A court battle to crack "use codes"
Defying the risk implicit in an “emergency” weekend plea for a federal appeals court injunction by brand owner Hospira Inc., in mid-September Mylan resumed shipping its generic of the blockbuster hospital sedation drug Precedex, previously blocked by a lower court order that had been reversed hours before. That risk was eased when an Appeals Court denied Hospira's emergency motion for an injunction pending appeal, but granted an expedited hearing of the appeal and set oral arguments for October 27.
Hospira's motion had claimed it would “suffer irreparable harm.” Mylan is selling up a storm during this interval, so Hospira has to bear that harm at least until after the appeal adjudication. Hospira argues that it has “strong grounds for obtaining reversal of the lower court's decision.” It had also asked the court to block the generic's sales pending expedited appeal.
But with Mylan trucks rolling to distribution centers around the country, it seems unlikely the US Court of Appeals for the Fourth Circuit could act quickly enough to undo the effects of Maryland federal judge George Hazel's surprise telephoned reversal of his temporary restraining order (TRO) against FDA 19 days before.
Hazel had granted Hospira the TRO against FDA in August, the day after the agency determined that potential generic competitors of the company's injectable sedation drug Precedex could be approved if they avoided protected new indications in the innovator's labeling.
FDA, which has for decades been pro-generic, has allowed so-called patent “use codes” to be published alongside brand patents in its bioequivalence directory known as the Orange Book. The use code tells the agency and intending generic imitators the language that must be removed from a branded drug's label to ensure that it does not appear on the imitator's label and thereby infringe on any patented use. There have been allegations that brand companies manipulate these use codes more broadly than patent claims, to stop so-called “skinny labeling” of drugs protected only by use patents.
In granting the TRO—often a tacit prediction that it will become a permanent injunction—the court sided with Hospira's argument that the FDA determination conflicted with a recent US Supreme Court decision in Caraco Pharm. Labs., Ltd. v. Novo Nordisk A/S. This stated that the agency could not approve a generic if its proposed label overlaps at all with the brand's use code.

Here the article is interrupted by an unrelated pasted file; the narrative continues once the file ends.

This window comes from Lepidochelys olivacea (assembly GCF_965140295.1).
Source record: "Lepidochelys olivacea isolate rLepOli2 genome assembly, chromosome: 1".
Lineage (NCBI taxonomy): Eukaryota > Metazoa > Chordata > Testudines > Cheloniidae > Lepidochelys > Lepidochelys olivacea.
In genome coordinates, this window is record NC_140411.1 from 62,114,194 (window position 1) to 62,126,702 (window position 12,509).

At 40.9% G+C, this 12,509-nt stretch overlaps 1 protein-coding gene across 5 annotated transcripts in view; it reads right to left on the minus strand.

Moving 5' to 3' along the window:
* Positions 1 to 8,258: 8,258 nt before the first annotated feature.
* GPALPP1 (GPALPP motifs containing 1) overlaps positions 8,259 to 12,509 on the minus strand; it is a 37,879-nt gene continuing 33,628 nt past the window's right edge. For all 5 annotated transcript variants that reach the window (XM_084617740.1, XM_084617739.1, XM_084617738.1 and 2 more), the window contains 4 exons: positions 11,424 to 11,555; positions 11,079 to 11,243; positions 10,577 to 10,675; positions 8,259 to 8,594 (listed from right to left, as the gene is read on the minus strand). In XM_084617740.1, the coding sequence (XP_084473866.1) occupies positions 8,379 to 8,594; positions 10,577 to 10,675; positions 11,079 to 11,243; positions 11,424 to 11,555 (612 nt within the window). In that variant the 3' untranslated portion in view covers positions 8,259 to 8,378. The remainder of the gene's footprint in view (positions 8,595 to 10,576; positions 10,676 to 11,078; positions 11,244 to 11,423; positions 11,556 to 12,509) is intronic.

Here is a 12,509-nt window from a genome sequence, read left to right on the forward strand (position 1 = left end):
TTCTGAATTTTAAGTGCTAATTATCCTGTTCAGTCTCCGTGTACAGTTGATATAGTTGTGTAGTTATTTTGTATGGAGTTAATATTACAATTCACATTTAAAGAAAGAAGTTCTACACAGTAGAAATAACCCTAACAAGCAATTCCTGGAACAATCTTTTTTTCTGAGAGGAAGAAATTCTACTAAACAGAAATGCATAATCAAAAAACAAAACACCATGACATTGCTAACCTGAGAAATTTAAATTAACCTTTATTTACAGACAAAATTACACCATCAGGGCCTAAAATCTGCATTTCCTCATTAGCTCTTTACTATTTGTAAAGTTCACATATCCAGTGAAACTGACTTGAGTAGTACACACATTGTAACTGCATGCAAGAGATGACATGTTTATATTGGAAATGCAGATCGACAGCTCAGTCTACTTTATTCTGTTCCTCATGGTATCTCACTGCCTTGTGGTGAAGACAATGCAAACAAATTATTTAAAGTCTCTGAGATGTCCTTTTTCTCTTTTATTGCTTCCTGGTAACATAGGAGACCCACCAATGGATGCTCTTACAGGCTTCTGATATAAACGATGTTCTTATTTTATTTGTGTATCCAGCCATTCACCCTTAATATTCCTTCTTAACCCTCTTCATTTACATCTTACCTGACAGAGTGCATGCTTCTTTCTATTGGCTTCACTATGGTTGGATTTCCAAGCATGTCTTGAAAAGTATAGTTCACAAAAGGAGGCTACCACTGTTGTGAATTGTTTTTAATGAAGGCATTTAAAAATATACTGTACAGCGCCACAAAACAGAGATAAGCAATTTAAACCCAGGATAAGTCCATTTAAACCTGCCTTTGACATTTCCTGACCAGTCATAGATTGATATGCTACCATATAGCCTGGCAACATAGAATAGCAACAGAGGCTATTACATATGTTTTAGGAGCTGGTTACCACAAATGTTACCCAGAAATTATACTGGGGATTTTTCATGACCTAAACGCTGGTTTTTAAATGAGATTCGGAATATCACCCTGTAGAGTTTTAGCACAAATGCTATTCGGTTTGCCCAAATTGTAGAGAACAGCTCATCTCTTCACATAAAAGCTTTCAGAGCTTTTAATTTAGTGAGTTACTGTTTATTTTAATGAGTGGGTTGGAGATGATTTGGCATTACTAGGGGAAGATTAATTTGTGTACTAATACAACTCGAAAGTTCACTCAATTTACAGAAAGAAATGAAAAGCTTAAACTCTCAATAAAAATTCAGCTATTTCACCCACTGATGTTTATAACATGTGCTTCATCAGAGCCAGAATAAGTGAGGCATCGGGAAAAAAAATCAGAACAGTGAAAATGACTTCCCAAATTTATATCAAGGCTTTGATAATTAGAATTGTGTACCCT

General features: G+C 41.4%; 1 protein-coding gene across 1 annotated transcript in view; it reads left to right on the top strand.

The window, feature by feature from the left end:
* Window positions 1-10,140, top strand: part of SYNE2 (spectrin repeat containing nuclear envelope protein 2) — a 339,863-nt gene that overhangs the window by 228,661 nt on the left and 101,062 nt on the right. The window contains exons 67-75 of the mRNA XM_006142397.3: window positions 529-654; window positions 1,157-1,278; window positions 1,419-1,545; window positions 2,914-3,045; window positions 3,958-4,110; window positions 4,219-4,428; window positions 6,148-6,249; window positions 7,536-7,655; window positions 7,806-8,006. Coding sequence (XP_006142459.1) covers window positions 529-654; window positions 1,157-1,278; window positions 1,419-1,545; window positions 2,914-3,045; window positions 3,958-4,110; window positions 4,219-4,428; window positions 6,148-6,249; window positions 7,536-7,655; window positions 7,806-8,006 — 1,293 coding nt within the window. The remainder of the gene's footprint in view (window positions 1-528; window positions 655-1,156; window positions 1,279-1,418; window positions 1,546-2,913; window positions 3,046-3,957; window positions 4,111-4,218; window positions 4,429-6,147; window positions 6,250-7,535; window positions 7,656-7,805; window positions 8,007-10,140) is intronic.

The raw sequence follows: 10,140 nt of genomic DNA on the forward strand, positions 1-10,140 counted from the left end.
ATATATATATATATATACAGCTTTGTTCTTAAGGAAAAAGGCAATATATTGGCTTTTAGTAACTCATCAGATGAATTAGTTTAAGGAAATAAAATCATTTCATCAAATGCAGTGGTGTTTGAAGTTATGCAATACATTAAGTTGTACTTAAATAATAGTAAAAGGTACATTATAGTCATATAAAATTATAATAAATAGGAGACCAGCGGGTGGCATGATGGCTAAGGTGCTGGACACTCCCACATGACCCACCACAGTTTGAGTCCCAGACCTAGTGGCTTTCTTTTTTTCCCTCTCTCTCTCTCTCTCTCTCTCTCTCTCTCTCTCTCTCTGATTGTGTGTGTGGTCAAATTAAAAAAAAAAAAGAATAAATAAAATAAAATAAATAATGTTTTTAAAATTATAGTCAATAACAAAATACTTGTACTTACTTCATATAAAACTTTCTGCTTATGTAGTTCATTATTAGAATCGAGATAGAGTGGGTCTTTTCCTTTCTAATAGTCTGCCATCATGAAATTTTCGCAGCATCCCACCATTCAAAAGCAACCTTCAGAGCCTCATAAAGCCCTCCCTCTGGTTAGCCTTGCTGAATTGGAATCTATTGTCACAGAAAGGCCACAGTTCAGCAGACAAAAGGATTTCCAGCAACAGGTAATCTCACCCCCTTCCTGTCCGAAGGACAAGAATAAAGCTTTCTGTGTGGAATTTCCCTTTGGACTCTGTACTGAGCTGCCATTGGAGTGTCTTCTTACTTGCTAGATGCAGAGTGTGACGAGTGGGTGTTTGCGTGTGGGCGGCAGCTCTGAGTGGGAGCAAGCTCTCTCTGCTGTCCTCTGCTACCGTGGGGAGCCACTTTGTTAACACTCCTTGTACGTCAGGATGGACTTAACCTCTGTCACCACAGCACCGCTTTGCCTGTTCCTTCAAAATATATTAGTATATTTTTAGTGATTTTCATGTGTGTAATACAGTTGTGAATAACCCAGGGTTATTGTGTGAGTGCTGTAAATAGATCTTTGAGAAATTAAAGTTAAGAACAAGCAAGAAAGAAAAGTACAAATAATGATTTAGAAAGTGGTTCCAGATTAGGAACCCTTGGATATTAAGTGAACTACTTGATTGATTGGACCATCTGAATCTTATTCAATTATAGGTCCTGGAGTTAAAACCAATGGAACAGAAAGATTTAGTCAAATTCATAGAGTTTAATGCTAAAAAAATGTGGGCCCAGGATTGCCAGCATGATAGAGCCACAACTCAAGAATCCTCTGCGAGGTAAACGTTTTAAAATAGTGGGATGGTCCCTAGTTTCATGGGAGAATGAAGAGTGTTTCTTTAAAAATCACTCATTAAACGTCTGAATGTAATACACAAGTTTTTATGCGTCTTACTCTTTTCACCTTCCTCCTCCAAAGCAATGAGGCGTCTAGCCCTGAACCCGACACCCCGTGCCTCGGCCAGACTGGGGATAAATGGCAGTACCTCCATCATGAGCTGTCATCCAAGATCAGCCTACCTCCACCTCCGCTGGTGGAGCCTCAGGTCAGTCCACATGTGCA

“At this juncture,” Judge Hazel wrote before he reversed himself, “the court therefore finds that FDA's decision was at odds with relevant authority. Furthermore, to now permit FDA to approve generic versions of Precedex on the basis that it can approve [generic applications] for broad, general indications that overlap with a protected method of use would be tantamount to a change of the rules.”
Those who watch FDA perceive a growing tendency by the agency to use less formal means to avoid the lengthy requirements of formal rulemaking.
Primarily, these requirements demand public notice in the daily Federal Register, receipt and review of public comments, and prior notice of ultimate decisions to affected parties, along with reasonable opportunity to appeal or file suit in court.
In the Precedex matter, Hospira reacted with lightning speed. The day after FDA's determination the company was in Hazel's court, and late that night, FDA was stopped, at least for 14 days (until September 2), which is the time limit on a TRO.
Its speed was necessary. In the two days after FDA's determination, two generic companies (Mylan and Par) rushed Precedex competitors into the market that subsequently had to be halted by Hazel—although he withdrew an actual recall he'd ordered along with the TRO.
Whether FDA could persuade federal courts not to grant the permanent injunction has been the subject of intense interest, especially by the brand-name drug industry. In its August 18 determination allowing label “carve-outs” across the board for any generic meeting the determination's liberal conditions, FDA concluded that regardless of whether the brand's use code has been changed after approval (as Precedex's had been), “the agency can approve (a generic) that submits a ‘Section viii' statement and omits labeling that discloses the protected use ...”
FDA had been struggling with what to do about patent use codes that are narrower than the approved indication on the label. Under agency policies, a narrow use code that overlaps a broad indication can only be carved out by omitting the indication.
Earlier this year, the agency asked stakeholders whether an approved indication can be subdivided into inherently authorized sub-indications to match the use code submitted by the brand so that generics may carve it out of their label.
From its internal deliberations since, FDA has begun allowing generics to “carve out” protected uses in brands' labels and thus opening the way for new generics by regulatory fiat—a practice many close observers see increasing.